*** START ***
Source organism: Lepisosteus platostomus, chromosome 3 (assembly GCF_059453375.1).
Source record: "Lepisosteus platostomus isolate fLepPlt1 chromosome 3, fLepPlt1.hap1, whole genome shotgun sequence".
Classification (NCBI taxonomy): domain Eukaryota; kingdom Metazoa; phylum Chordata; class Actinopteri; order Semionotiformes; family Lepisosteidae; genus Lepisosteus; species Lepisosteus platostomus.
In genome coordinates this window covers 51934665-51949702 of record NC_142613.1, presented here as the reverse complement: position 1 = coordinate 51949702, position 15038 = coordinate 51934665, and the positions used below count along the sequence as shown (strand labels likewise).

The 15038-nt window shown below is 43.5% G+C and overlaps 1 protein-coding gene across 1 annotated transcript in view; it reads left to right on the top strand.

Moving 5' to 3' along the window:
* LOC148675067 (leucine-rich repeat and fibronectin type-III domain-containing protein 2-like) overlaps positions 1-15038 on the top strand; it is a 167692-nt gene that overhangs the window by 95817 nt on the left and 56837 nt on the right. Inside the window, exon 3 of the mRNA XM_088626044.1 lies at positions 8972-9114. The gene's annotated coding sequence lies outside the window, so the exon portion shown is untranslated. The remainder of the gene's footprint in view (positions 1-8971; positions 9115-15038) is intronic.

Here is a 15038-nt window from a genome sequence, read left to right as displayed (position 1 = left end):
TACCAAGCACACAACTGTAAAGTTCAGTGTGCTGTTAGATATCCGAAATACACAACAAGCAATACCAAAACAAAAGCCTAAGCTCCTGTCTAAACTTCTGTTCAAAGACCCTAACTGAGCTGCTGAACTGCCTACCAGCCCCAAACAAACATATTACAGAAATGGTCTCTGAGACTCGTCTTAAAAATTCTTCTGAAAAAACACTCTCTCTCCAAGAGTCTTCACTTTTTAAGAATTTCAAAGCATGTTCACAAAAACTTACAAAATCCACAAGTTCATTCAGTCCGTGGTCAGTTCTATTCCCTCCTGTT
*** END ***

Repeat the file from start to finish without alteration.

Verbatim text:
Source organism: Lepisosteus platostomus, chromosome 3 (assembly GCF_059453375.1).
Source record: "Lepisosteus platostomus isolate fLepPlt1 chromosome 3, fLepPlt1.hap1, whole genome shotgun sequence".
Classification (NCBI taxonomy): domain Eukaryota; kingdom Metazoa; phylum Chordata; class Actinopteri; order Semionotiformes; family Lepisosteidae; genus Lepisosteus; species Lepisosteus platostomus.
In genome coordinates this window covers 51934665-51949702 of record NC_142613.1, presented here as the reverse complement: position 1 = coordinate 51949702, position 15038 = coordinate 51934665, and the positions used below count along the sequence as shown (strand labels likewise).

The 15038-nt window shown below is 43.5% G+C and overlaps 1 protein-coding gene across 1 annotated transcript in view; it reads left to right on the top strand.

Moving 5' to 3' along the window:
* LOC148675067 (leucine-rich repeat and fibronectin type-III domain-containing protein 2-like) overlaps positions 1-15038 on the top strand; it is a 167692-nt gene that overhangs the window by 95817 nt on the left and 56837 nt on the right. Inside the window, exon 3 of the mRNA XM_088626044.1 lies at positions 8972-9114. The gene's annotated coding sequence lies outside the window, so the exon portion shown is untranslated. The remainder of the gene's footprint in view (positions 1-8971; positions 9115-15038) is intronic.

Here is a 15038-nt window from a genome sequence, read left to right as displayed (position 1 = left end):
TACCAAGCACACAACTGTAAAGTTCAGTGTGCTGTTAGATATCCGAAATACACAACAAGCAATACCAAAACAAAAGCCTAAGCTCCTGTCTAAACTTCTGTTCAAAGACCCTAACTGAGCTGCTGAACTGCCTACCAGCCCCAAACAAACATATTACAGAAATGGTCTCTGAGACTCGTCTTAAAAATTCTTCTGAAAAAACACTCTCTCTCCAAGAGTCTTCACTTTTTAAGAATTTCAAAGCATGTTCACAAAAACTTACAAAATCCACAAGTTCATTCAGTCCGTGGTCAGTTCTATTCCCTCCTGTT